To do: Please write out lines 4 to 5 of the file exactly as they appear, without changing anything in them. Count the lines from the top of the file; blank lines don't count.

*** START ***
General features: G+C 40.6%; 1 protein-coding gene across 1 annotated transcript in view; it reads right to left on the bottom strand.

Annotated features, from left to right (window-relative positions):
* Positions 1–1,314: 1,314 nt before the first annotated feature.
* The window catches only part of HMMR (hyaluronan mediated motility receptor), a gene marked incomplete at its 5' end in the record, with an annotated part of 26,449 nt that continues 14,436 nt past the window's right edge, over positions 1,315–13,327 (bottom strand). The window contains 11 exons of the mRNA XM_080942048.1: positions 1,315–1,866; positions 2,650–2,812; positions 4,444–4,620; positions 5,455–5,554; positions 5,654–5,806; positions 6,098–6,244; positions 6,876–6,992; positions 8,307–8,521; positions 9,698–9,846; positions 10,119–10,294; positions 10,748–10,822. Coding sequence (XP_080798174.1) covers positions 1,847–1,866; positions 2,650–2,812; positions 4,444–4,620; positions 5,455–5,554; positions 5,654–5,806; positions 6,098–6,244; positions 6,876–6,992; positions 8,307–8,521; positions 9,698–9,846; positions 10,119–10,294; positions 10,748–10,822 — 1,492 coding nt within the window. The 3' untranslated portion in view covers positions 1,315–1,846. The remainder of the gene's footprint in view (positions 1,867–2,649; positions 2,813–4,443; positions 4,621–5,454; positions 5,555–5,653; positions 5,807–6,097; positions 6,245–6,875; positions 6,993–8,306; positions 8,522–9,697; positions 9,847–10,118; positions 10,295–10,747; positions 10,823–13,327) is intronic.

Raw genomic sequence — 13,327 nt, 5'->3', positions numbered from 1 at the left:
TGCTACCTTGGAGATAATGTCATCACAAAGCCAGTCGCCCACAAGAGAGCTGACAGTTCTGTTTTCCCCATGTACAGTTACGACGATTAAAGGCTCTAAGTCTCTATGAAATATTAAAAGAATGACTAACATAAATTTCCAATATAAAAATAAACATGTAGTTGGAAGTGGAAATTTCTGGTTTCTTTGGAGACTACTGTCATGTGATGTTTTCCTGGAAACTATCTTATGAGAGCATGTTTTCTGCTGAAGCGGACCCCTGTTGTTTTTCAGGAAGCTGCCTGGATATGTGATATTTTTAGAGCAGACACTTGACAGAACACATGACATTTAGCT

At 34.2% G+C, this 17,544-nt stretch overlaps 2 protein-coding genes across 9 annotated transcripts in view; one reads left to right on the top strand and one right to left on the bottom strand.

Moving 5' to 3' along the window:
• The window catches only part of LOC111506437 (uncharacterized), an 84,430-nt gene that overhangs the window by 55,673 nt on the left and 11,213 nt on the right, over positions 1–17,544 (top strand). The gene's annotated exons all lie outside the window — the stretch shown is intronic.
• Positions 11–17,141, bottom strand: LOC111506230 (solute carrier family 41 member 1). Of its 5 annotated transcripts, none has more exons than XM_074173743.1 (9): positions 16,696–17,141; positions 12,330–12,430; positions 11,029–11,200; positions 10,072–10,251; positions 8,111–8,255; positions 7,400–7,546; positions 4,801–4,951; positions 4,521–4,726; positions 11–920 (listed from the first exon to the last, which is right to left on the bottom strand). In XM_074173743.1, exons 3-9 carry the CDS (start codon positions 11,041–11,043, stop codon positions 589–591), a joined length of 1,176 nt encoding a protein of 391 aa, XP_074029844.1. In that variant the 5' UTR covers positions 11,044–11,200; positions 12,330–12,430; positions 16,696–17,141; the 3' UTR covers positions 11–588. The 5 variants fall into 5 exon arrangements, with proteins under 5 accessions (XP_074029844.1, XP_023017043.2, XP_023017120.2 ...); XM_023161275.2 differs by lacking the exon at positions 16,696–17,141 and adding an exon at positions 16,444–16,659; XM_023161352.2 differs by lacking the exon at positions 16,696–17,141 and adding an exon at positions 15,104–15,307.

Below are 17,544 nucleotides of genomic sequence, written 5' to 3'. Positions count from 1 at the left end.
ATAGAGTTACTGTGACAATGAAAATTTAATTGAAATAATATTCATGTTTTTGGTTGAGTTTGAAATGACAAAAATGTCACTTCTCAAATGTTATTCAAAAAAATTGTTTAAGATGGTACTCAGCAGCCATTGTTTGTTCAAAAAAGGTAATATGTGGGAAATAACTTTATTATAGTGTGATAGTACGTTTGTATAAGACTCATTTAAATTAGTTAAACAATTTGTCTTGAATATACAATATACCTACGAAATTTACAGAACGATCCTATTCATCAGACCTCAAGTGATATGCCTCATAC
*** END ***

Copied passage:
* The window catches only part of HMMR (hyaluronan mediated motility receptor), a gene marked incomplete at its 5' end in the record, with an annotated part of 26,449 nt that continues 14,436 nt past the window's right edge, over positions 1,315–13,327 (bottom strand). The window contains 11 exons of the mRNA XM_080942048.1: positions 1,315–1,866; positions 2,650–2,812; positions 4,444–4,620; positions 5,455–5,554; positions 5,654–5,806; positions 6,098–6,244; positions 6,876–6,992; positions 8,307–8,521; positions 9,698–9,846; positions 10,119–10,294; positions 10,748–10,822. Coding sequence (XP_080798174.1) covers positions 1,847–1,866; positions 2,650–2,812; positions 4,444–4,620; positions 5,455–5,554; positions 5,654–5,806; positions 6,098–6,244; positions 6,876–6,992; positions 8,307–8,521; positions 9,698–9,846; positions 10,119–10,294; positions 10,748–10,822 — 1,492 coding nt within the window. The 3' untranslated portion in view covers positions 1,315–1,846. The remainder of the gene's footprint in view (positions 1,867–2,649; positions 2,813–4,443; positions 4,621–5,454; positions 5,555–5,653; positions 5,807–6,097; positions 6,245–6,875; positions 6,993–8,306; positions 8,522–9,697; positions 9,847–10,118; positions 10,295–10,747; positions 10,823–13,327) is intronic.

Raw genomic sequence — 13,327 nt, 5'->3', positions numbered from 1 at the left: